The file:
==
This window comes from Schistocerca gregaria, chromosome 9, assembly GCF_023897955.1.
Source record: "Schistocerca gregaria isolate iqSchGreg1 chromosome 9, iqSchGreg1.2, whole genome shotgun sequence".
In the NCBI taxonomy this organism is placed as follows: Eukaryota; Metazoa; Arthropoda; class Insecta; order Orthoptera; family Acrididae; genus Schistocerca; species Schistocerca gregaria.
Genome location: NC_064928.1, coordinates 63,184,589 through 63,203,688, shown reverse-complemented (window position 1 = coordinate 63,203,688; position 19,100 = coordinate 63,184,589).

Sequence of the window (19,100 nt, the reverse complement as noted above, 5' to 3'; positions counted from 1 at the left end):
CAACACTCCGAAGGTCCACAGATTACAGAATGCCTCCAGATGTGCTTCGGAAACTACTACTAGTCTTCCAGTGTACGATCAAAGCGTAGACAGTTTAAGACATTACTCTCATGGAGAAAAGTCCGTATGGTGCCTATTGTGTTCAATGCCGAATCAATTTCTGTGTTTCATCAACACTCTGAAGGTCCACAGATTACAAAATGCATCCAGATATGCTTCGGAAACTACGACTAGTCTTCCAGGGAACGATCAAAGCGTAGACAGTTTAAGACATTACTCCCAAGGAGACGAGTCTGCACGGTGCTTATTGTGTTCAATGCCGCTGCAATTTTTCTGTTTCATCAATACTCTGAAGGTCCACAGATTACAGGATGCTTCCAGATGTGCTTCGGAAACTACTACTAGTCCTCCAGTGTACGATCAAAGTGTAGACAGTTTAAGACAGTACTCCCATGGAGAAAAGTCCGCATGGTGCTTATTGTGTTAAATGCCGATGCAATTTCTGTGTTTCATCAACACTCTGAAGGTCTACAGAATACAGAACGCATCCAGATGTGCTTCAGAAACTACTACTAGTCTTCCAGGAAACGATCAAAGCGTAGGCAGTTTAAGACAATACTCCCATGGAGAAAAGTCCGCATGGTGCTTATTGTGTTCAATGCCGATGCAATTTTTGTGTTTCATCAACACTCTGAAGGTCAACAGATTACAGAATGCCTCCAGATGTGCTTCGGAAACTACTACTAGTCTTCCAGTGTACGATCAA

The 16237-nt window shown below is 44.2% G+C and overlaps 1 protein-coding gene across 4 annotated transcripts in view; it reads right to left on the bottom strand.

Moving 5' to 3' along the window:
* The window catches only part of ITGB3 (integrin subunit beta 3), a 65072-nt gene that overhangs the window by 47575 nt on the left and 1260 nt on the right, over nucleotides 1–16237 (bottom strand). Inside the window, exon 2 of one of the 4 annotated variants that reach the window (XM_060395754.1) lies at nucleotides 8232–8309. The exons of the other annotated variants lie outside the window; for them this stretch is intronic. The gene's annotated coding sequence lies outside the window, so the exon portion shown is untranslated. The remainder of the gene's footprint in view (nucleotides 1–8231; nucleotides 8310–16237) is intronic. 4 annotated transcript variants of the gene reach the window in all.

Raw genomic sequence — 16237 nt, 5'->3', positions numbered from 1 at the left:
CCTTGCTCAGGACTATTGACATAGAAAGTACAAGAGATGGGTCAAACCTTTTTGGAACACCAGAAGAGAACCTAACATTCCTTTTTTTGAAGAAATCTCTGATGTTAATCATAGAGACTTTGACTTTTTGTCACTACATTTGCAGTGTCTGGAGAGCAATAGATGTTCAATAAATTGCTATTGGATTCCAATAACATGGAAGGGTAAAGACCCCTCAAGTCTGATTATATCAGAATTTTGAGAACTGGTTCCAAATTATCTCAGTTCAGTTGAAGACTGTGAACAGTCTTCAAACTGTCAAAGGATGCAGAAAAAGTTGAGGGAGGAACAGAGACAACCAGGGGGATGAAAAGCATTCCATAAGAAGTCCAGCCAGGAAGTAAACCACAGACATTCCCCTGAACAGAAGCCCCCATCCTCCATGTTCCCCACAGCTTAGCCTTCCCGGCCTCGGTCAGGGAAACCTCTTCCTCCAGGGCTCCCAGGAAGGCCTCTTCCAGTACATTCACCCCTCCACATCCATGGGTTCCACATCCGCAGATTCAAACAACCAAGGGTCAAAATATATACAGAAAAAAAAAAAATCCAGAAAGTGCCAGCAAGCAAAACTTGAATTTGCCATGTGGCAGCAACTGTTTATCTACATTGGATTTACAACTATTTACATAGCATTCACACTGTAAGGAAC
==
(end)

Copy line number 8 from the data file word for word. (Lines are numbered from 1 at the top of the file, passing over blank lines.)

Moving 5' to 3' along the window: